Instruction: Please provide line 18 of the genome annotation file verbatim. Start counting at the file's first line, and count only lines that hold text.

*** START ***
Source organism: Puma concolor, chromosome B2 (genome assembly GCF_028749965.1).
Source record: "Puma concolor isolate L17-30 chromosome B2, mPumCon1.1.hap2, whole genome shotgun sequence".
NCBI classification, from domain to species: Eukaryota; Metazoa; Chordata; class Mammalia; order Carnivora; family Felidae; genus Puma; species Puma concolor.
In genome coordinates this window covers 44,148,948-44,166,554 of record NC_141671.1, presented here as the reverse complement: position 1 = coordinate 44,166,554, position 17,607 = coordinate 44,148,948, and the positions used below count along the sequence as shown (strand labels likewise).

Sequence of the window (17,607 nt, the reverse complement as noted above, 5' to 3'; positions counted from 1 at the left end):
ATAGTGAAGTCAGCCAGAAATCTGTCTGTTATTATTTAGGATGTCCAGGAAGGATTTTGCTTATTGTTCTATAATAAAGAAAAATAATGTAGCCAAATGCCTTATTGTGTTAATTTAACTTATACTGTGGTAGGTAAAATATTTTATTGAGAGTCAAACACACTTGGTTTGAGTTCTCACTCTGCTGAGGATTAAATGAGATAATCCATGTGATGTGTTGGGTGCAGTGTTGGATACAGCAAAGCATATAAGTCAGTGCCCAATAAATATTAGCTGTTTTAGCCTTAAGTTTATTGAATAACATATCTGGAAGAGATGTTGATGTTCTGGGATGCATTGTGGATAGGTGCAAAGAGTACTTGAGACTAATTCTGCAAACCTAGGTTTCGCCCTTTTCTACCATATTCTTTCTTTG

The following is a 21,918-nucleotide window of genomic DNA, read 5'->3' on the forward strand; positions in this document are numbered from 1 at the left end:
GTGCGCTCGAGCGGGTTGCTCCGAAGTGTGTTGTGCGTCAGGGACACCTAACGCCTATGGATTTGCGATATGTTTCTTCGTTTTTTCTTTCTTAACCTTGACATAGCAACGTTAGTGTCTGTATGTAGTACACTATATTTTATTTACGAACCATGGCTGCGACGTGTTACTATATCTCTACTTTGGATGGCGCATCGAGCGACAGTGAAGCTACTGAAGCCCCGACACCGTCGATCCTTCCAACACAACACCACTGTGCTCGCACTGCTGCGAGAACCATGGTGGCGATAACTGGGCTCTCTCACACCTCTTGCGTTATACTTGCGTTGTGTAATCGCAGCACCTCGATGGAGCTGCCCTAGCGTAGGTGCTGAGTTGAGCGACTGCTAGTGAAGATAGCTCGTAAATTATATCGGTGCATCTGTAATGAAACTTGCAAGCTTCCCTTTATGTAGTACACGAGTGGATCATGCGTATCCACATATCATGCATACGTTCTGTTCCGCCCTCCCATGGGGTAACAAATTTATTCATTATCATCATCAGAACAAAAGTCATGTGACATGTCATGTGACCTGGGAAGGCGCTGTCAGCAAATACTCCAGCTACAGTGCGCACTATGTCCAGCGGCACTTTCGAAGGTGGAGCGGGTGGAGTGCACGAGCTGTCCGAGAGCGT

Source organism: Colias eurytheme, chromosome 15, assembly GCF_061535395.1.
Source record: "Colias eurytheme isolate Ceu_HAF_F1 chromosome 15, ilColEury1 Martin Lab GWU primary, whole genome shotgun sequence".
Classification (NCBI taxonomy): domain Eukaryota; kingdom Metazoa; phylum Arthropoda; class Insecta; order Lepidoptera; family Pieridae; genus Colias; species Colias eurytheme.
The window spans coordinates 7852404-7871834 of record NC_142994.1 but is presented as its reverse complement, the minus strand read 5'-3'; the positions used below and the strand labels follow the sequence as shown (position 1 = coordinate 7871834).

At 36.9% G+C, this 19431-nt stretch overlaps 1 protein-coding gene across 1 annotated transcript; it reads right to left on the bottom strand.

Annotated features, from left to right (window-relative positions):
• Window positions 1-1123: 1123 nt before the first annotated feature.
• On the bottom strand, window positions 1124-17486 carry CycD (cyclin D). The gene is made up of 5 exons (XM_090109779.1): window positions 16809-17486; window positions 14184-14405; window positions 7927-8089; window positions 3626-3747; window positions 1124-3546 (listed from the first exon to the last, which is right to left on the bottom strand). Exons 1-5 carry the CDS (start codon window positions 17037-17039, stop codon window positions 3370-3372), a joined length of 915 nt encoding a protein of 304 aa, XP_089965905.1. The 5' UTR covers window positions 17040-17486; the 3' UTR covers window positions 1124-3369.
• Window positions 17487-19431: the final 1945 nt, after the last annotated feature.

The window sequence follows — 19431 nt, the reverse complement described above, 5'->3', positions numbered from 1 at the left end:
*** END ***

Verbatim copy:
The window sequence follows — 19431 nt, the reverse complement described above, 5'->3', positions numbered from 1 at the left end: